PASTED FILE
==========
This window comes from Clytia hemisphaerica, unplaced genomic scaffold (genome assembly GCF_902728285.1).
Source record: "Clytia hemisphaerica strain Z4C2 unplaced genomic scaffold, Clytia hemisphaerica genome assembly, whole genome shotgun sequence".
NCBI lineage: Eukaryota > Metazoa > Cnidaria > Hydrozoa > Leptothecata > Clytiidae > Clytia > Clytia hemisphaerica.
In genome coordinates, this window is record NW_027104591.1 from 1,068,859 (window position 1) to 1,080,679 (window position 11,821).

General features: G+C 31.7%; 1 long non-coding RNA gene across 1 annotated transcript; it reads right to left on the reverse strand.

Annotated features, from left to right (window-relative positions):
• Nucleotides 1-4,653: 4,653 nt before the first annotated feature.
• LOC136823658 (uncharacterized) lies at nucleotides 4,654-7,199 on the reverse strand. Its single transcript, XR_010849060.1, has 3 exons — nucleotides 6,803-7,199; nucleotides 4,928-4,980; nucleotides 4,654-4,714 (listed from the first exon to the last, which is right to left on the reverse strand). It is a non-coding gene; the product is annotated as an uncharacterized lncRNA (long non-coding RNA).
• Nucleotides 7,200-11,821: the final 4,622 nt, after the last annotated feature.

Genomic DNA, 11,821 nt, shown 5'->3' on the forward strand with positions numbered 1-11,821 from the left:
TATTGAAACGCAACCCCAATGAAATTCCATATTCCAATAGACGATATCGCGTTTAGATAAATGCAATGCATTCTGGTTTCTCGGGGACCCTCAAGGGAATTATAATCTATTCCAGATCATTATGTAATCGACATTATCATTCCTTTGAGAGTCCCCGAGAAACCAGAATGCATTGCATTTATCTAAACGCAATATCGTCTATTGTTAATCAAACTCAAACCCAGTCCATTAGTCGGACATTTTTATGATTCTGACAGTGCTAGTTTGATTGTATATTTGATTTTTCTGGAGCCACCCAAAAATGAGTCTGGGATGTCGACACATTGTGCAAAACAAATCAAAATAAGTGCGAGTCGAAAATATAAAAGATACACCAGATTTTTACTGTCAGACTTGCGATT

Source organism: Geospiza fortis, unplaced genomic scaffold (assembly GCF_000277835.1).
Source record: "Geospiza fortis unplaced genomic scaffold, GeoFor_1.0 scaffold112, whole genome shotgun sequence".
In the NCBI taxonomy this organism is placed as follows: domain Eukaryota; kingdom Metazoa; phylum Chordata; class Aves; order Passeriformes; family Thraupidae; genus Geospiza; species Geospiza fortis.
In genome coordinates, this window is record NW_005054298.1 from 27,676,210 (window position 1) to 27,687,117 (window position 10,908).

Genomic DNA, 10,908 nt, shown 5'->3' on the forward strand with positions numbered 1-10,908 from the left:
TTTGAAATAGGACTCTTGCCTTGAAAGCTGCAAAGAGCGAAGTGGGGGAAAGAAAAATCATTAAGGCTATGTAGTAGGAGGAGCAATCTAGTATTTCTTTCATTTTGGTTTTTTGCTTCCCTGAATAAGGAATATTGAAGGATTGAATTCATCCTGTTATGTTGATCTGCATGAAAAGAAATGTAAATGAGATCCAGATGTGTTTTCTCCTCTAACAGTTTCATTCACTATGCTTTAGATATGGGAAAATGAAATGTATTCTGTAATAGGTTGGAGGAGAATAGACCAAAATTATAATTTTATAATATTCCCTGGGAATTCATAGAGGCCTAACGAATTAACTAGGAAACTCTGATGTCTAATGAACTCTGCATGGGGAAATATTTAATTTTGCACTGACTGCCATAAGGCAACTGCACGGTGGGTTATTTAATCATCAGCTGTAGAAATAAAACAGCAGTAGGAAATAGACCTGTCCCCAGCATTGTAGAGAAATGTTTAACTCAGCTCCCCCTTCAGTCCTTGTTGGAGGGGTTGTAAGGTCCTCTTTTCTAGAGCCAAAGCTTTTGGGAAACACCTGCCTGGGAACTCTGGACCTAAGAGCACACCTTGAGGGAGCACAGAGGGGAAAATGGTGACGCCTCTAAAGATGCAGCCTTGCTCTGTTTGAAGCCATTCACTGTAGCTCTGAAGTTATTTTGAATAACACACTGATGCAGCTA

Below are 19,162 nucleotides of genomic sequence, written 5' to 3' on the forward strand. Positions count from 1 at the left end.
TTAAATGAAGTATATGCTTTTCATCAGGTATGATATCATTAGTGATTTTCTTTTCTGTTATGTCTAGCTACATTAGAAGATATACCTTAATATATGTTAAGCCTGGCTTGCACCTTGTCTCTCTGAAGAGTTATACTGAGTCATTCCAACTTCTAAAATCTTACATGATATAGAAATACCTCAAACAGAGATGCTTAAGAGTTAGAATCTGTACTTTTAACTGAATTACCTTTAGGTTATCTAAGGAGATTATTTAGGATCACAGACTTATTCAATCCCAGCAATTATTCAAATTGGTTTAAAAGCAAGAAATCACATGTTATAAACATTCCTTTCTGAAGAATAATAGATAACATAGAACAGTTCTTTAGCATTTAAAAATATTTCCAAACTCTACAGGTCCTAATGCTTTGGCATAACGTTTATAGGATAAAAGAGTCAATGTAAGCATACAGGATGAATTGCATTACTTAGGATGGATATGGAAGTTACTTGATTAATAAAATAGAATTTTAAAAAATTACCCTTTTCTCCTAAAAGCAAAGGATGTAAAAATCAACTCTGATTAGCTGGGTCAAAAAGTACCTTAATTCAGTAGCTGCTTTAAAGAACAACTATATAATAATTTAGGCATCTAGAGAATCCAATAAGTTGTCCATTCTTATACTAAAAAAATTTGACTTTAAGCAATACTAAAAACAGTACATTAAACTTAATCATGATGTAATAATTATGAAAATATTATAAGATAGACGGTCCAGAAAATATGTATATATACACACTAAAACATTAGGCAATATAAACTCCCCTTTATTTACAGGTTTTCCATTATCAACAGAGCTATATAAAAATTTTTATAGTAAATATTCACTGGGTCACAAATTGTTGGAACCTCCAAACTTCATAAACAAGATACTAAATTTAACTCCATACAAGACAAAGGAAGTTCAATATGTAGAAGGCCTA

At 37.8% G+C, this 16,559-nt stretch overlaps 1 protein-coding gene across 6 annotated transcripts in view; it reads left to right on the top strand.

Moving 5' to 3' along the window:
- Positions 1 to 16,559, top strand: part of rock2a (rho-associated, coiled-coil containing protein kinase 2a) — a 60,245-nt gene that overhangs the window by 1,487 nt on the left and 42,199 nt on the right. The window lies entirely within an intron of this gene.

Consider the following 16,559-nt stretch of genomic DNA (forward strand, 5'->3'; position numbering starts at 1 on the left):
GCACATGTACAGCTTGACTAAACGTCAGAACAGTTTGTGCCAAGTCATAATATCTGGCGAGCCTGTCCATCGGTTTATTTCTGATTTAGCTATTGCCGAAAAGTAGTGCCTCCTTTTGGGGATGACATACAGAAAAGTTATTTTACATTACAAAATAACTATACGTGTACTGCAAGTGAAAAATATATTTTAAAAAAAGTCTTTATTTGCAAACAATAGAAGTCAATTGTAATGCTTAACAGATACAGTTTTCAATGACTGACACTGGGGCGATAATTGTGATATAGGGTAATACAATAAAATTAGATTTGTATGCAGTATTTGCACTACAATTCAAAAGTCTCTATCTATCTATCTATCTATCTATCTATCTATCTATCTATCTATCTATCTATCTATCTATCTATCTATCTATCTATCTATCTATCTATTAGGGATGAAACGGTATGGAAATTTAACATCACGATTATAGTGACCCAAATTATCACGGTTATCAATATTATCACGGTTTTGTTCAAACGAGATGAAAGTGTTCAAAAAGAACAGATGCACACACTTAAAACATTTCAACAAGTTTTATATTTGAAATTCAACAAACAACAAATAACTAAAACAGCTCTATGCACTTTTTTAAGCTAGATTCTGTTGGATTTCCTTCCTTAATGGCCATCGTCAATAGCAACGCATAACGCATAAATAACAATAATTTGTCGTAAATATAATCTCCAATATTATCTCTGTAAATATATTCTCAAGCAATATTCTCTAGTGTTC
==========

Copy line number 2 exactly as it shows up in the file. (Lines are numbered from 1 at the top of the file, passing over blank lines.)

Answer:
Source record: "Clytia hemisphaerica strain Z4C2 unplaced genomic scaffold, Clytia hemisphaerica genome assembly, whole genome shotgun sequence".